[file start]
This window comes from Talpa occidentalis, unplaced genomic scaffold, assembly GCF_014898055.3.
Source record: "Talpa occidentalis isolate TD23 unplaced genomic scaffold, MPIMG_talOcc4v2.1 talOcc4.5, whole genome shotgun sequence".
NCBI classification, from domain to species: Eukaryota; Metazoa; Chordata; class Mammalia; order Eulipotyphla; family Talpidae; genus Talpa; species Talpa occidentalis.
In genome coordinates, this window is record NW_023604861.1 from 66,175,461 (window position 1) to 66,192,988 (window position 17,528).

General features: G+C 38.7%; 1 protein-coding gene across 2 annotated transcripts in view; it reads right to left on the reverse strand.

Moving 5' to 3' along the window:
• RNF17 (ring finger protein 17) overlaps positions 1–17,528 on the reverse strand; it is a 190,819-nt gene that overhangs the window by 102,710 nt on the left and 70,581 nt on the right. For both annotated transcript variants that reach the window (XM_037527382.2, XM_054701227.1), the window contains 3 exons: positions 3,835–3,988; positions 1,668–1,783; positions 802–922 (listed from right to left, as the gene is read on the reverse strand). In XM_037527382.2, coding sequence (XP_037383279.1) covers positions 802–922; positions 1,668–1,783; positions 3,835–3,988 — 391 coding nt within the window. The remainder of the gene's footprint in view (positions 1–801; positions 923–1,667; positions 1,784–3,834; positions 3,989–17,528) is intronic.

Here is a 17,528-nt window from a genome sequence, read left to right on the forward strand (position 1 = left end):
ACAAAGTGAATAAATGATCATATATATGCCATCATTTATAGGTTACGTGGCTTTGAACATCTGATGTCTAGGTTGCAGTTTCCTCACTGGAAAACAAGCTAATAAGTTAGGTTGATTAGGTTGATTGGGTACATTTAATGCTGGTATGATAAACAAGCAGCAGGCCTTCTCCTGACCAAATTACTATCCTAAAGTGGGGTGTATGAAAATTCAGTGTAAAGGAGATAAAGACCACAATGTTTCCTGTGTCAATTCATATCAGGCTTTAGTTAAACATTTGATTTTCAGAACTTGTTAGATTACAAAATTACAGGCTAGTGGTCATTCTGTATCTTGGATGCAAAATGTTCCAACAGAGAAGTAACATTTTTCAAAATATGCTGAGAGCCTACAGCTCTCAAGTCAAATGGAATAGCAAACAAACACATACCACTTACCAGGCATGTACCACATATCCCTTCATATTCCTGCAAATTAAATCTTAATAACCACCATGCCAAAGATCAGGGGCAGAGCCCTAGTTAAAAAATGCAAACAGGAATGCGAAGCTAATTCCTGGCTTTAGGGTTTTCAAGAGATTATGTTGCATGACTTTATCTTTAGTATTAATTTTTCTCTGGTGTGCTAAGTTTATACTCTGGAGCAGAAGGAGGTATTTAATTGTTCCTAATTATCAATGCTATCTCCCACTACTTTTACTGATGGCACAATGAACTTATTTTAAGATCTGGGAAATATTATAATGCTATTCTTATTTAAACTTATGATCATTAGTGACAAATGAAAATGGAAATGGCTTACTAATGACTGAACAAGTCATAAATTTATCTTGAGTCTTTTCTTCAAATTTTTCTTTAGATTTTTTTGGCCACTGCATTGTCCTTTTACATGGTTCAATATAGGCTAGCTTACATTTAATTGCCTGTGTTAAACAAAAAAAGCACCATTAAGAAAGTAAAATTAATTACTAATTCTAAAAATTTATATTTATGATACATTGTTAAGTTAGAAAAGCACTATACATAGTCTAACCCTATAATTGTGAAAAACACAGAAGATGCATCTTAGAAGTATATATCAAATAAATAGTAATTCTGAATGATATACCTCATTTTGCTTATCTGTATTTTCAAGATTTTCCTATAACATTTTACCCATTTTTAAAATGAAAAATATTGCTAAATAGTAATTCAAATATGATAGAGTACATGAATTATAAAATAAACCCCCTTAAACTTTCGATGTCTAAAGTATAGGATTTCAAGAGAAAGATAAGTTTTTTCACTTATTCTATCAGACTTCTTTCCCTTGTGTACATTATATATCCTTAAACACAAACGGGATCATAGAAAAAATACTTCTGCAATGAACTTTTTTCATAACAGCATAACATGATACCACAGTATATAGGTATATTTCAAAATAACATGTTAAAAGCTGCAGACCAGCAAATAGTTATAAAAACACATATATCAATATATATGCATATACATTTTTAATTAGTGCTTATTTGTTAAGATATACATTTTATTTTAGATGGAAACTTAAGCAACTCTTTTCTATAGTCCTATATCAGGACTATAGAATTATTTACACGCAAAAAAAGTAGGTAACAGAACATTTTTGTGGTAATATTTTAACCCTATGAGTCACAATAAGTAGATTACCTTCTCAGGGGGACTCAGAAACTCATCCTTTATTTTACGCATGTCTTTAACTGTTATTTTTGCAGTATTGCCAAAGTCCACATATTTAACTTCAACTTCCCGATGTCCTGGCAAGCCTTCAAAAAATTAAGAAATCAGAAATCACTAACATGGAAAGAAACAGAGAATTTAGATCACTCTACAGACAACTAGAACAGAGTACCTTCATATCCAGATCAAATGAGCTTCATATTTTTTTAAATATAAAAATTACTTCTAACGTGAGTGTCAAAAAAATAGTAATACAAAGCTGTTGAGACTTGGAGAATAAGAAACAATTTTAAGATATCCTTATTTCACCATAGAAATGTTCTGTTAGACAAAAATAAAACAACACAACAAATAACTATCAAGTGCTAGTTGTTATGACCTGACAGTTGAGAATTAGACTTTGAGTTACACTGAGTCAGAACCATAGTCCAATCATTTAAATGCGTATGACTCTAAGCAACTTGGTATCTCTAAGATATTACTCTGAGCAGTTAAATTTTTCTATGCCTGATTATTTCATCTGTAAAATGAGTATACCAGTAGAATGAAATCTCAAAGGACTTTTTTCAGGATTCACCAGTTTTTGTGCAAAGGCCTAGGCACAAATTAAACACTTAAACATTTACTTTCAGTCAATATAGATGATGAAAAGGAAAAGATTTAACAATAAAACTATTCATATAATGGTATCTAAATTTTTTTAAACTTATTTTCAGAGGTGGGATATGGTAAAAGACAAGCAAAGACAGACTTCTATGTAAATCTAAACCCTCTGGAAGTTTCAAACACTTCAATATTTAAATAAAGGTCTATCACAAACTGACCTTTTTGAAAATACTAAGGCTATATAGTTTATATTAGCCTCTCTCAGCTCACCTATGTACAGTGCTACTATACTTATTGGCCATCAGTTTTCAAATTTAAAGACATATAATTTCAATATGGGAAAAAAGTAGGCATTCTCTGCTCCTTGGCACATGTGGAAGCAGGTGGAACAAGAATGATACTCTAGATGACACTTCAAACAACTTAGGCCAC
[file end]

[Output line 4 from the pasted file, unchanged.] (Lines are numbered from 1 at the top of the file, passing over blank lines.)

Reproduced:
In genome coordinates, this window is record NW_023604861.1 from 66,175,461 (window position 1) to 66,192,988 (window position 17,528).